Debt for climate and development swaps in Nigeria

The rapid accumulation of debt together with the high vulnerability to climate risks and climate finance gaps positions Nigeria to benefit from financing innovations such as debt swap. Accordingly, debt for climate and development swaps—that is, exchanging debt service payments with an obligation to channel funds toward climate and nature as well as development outcomes—could create a win-win situation for both the debt and climate crises. However, based on historical precedence and/or an economic rationale, not all categories of debt can easily be swapped. The categories most likely to be swapped are (i) bilateral debt and in particular, ODA-eligible Paris Club debt (ii) Eurobonds trading well below their original price, and (iii) multilateral debt. Therefore, the paper shows the viability of debt-for-development swaps using a scenario analysis.

Under the baseline scenario covering all ODA-eligible Paris Club debt and worst-performing Eurobonds, up to $3.7 billion can be swapped (Table 1). Meanwhile, the optimistic scenario covering all Paris Club debt, worst-performing Eurobonds, and all multilateral concessional debt could lead to up to $11.8 billion being swapped. Nevertheless, it is noteworthy that the resources available for use generated by the debt swap depend on the debt-servicing schedules of the cancelled debt. The debt-servicing savings by year for Nigeria, assuming that the baseline scenario is realized, would free up an average of nearly $300 million per year. This sum can be used to finance climate-smart policies and projects particularly in the areas of infrastructure and power.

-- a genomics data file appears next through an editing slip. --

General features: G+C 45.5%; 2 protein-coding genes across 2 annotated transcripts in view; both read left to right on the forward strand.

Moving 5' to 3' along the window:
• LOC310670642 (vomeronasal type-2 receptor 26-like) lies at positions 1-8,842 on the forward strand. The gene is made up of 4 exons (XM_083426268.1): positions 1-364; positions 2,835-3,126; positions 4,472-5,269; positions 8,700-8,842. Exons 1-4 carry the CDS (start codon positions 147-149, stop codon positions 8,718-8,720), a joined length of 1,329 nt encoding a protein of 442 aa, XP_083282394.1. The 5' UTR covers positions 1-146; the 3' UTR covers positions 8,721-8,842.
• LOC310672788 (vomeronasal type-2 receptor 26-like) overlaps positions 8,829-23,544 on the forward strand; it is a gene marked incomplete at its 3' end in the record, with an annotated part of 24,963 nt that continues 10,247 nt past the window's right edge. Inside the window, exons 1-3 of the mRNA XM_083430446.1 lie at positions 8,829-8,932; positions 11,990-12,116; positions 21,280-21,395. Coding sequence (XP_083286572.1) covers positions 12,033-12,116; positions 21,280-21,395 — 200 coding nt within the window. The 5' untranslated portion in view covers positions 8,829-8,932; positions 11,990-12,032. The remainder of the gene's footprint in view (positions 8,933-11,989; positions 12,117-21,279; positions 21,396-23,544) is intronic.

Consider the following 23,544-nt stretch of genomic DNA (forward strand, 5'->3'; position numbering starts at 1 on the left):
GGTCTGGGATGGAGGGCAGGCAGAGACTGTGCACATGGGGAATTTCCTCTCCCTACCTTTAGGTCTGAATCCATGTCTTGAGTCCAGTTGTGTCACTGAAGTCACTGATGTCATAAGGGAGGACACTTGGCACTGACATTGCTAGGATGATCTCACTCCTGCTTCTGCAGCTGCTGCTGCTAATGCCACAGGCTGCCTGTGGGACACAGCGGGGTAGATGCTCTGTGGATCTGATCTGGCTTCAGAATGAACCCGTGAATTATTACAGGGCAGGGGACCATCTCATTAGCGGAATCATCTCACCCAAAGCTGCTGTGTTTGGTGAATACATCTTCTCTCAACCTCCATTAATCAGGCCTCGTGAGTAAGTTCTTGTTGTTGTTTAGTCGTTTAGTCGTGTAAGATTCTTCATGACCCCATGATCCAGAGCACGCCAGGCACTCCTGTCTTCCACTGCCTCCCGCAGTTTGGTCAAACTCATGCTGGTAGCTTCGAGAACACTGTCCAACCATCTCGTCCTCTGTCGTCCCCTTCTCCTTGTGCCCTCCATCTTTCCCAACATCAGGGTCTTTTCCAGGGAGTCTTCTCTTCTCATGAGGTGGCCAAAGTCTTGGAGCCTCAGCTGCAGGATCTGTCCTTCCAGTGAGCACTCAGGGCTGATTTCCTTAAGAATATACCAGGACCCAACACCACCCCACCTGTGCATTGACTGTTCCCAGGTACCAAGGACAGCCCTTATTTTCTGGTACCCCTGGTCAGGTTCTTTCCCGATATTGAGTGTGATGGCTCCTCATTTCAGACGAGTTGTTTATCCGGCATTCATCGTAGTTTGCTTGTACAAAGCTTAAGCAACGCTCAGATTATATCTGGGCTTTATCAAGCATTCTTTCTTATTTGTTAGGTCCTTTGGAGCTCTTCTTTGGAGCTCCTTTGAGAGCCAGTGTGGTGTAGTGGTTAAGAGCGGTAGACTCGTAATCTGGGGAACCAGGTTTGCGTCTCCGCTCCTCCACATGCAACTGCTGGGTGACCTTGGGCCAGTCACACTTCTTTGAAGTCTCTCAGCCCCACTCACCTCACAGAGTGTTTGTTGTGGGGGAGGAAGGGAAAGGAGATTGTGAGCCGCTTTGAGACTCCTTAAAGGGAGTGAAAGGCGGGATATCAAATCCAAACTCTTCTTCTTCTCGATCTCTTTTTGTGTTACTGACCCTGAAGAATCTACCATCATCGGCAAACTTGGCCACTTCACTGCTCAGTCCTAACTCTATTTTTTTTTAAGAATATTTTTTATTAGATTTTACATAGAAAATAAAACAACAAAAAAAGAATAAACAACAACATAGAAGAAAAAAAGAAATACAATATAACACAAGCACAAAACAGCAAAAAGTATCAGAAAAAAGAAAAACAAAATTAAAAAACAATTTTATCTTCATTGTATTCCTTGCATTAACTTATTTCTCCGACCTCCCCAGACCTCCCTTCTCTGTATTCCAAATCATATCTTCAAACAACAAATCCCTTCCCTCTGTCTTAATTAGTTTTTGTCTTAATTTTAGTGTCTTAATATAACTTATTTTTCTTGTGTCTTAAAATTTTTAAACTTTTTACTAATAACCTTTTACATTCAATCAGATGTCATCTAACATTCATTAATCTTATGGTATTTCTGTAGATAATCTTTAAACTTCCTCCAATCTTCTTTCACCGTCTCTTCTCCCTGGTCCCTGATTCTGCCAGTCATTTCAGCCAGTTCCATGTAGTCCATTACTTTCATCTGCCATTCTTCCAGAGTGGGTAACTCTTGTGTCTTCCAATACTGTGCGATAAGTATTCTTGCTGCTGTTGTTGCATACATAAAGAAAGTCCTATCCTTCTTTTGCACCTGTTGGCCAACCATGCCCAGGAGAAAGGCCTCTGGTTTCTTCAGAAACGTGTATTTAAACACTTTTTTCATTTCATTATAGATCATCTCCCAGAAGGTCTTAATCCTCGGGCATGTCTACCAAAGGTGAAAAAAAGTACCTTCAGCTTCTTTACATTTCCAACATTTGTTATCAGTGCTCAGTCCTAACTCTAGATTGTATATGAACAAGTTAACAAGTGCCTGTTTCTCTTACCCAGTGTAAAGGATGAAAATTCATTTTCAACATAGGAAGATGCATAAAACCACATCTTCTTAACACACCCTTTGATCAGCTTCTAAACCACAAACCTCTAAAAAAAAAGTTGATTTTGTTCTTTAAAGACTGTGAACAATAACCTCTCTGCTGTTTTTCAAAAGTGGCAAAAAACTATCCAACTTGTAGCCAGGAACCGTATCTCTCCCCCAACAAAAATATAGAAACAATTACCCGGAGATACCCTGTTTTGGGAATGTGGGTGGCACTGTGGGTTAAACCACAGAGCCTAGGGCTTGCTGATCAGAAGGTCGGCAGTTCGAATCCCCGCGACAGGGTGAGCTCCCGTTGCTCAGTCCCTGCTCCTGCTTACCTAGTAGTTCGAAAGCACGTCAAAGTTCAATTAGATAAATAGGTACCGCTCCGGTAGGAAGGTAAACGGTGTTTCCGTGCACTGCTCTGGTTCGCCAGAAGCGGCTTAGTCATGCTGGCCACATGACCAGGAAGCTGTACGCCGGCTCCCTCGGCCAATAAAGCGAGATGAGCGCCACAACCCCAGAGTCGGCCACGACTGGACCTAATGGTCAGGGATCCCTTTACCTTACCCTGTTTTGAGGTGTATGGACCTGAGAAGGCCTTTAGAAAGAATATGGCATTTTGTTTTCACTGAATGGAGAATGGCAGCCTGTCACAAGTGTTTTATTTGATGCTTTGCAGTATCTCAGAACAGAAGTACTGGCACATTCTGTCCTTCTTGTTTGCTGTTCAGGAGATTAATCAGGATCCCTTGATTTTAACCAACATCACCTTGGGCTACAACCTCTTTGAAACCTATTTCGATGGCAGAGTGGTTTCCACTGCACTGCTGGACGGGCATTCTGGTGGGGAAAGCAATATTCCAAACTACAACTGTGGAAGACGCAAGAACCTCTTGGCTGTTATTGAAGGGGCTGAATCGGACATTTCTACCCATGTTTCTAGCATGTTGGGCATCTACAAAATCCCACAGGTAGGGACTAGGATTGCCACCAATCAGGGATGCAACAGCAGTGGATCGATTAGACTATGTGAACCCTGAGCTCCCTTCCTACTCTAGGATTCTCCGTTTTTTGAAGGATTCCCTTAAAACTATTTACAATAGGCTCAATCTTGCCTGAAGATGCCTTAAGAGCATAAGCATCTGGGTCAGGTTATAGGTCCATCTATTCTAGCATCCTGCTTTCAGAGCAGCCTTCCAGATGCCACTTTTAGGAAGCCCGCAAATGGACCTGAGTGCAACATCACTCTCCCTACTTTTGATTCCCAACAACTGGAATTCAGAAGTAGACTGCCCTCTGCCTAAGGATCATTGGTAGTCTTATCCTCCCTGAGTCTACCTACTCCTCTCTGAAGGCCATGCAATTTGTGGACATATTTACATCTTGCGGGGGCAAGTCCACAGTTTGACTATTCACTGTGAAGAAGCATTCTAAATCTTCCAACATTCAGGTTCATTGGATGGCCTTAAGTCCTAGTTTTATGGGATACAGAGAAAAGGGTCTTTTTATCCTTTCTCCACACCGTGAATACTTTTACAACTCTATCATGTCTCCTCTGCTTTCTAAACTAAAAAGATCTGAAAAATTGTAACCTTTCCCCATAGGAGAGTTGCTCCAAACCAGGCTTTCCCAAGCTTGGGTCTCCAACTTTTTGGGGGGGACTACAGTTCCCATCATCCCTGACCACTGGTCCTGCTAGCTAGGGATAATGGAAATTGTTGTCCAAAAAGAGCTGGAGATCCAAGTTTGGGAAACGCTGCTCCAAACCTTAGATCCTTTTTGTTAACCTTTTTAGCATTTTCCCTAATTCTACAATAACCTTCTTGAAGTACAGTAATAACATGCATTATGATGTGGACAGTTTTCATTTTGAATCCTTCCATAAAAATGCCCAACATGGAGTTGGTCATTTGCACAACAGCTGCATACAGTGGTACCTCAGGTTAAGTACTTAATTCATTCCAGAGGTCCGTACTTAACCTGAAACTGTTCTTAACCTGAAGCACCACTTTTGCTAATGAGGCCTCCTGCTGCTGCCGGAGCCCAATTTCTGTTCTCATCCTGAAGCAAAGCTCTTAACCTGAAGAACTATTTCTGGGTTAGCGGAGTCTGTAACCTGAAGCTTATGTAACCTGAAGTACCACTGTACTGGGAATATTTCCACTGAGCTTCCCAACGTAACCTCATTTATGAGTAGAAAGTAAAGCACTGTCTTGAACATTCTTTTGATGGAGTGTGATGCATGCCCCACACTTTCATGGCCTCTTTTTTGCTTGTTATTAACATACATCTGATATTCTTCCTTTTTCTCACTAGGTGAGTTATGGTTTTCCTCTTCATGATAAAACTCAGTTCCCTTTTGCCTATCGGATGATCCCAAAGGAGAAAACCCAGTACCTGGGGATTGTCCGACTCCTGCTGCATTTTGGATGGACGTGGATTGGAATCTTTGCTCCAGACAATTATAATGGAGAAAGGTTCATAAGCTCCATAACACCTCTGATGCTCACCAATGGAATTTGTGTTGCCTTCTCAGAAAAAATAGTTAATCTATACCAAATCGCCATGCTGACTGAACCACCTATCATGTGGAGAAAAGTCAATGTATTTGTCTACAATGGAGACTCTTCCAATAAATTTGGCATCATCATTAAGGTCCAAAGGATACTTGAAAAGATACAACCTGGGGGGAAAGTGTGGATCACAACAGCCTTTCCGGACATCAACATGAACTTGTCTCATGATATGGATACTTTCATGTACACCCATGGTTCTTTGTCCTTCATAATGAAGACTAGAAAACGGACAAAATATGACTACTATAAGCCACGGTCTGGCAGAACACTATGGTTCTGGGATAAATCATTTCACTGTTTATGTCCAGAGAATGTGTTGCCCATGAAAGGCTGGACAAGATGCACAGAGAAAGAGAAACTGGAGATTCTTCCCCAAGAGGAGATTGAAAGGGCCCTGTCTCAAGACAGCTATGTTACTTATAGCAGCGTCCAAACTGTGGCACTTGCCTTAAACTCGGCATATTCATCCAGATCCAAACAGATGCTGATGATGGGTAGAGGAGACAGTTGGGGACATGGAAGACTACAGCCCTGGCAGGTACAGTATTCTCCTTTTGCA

Table 1. Outstanding debt eligible for debt swaps


Source: Bloomberg, International Debt Statistics, Paris Club

Determining the optimal carbon pricing policy for Nigeria